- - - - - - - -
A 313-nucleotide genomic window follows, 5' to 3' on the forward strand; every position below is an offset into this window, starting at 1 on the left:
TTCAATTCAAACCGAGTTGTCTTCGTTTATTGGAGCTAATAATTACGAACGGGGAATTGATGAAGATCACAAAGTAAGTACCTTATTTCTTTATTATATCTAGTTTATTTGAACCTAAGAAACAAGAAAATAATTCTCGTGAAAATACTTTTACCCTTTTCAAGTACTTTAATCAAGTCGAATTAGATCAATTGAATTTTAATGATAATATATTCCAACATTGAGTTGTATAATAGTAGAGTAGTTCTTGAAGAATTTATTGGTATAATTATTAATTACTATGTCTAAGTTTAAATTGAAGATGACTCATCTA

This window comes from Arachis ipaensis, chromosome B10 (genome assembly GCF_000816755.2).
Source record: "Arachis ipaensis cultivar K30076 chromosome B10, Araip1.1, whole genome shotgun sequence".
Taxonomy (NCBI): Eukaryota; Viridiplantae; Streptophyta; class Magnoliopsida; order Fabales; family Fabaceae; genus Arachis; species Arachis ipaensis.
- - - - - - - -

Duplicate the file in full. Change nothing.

A 313-nucleotide genomic window follows, 5' to 3' on the forward strand; every position below is an offset into this window, starting at 1 on the left:
TTCAATTCAAACCGAGTTGTCTTCGTTTATTGGAGCTAATAATTACGAACGGGGAATTGATGAAGATCACAAAGTAAGTACCTTATTTCTTTATTATATCTAGTTTATTTGAACCTAAGAAACAAGAAAATAATTCTCGTGAAAATACTTTTACCCTTTTCAAGTACTTTAATCAAGTCGAATTAGATCAATTGAATTTTAATGATAATATATTCCAACATTGAGTTGTATAATAGTAGAGTAGTTCTTGAAGAATTTATTGGTATAATTATTAATTACTATGTCTAAGTTTAAATTGAAGATGACTCATCTA

This window comes from Arachis ipaensis, chromosome B10 (genome assembly GCF_000816755.2).
Source record: "Arachis ipaensis cultivar K30076 chromosome B10, Araip1.1, whole genome shotgun sequence".
Taxonomy (NCBI): Eukaryota; Viridiplantae; Streptophyta; class Magnoliopsida; order Fabales; family Fabaceae; genus Arachis; species Arachis ipaensis.